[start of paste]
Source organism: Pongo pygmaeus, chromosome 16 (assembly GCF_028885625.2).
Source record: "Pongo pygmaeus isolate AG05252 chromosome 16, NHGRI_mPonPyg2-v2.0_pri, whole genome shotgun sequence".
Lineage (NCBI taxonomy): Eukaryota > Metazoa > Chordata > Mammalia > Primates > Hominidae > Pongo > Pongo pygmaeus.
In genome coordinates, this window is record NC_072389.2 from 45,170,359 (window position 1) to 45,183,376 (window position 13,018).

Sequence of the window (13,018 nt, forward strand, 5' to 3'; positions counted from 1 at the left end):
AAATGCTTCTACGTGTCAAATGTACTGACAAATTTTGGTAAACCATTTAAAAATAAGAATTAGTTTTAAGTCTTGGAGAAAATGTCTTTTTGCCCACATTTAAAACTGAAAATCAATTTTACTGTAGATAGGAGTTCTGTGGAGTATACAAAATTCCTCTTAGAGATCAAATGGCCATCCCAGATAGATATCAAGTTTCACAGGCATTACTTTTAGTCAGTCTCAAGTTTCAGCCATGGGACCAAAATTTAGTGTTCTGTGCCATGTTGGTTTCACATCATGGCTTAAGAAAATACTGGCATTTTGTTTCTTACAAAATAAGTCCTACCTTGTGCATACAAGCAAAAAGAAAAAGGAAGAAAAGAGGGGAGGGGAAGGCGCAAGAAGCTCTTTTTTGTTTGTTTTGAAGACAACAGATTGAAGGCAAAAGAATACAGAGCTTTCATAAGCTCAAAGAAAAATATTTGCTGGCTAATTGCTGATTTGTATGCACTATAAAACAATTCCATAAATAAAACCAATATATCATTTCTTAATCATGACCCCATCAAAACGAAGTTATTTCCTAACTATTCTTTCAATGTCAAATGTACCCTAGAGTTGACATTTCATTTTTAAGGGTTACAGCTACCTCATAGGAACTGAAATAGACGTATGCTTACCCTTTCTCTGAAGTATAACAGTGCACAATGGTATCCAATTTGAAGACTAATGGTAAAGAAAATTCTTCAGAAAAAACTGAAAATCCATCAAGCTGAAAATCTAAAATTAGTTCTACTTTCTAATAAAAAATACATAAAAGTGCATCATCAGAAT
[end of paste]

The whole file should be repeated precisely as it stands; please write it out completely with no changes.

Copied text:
Source organism: Pongo pygmaeus, chromosome 16 (assembly GCF_028885625.2).
Source record: "Pongo pygmaeus isolate AG05252 chromosome 16, NHGRI_mPonPyg2-v2.0_pri, whole genome shotgun sequence".
Lineage (NCBI taxonomy): Eukaryota > Metazoa > Chordata > Mammalia > Primates > Hominidae > Pongo > Pongo pygmaeus.
In genome coordinates, this window is record NC_072389.2 from 45,170,359 (window position 1) to 45,183,376 (window position 13,018).

Sequence of the window (13,018 nt, forward strand, 5' to 3'; positions counted from 1 at the left end):
AAATGCTTCTACGTGTCAAATGTACTGACAAATTTTGGTAAACCATTTAAAAATAAGAATTAGTTTTAAGTCTTGGAGAAAATGTCTTTTTGCCCACATTTAAAACTGAAAATCAATTTTACTGTAGATAGGAGTTCTGTGGAGTATACAAAATTCCTCTTAGAGATCAAATGGCCATCCCAGATAGATATCAAGTTTCACAGGCATTACTTTTAGTCAGTCTCAAGTTTCAGCCATGGGACCAAAATTTAGTGTTCTGTGCCATGTTGGTTTCACATCATGGCTTAAGAAAATACTGGCATTTTGTTTCTTACAAAATAAGTCCTACCTTGTGCATACAAGCAAAAAGAAAAAGGAAGAAAAGAGGGGAGGGGAAGGCGCAAGAAGCTCTTTTTTGTTTGTTTTGAAGACAACAGATTGAAGGCAAAAGAATACAGAGCTTTCATAAGCTCAAAGAAAAATATTTGCTGGCTAATTGCTGATTTGTATGCACTATAAAACAATTCCATAAATAAAACCAATATATCATTTCTTAATCATGACCCCATCAAAACGAAGTTATTTCCTAACTATTCTTTCAATGTCAAATGTACCCTAGAGTTGACATTTCATTTTTAAGGGTTACAGCTACCTCATAGGAACTGAAATAGACGTATGCTTACCCTTTCTCTGAAGTATAACAGTGCACAATGGTATCCAATTTGAAGACTAATGGTAAAGAAAATTCTTCAGAAAAAACTGAAAATCCATCAAGCTGAAAATCTAAAATTAGTTCTACTTTCTAATAAAAAATACATAAAAGTGCATCATCAGAAT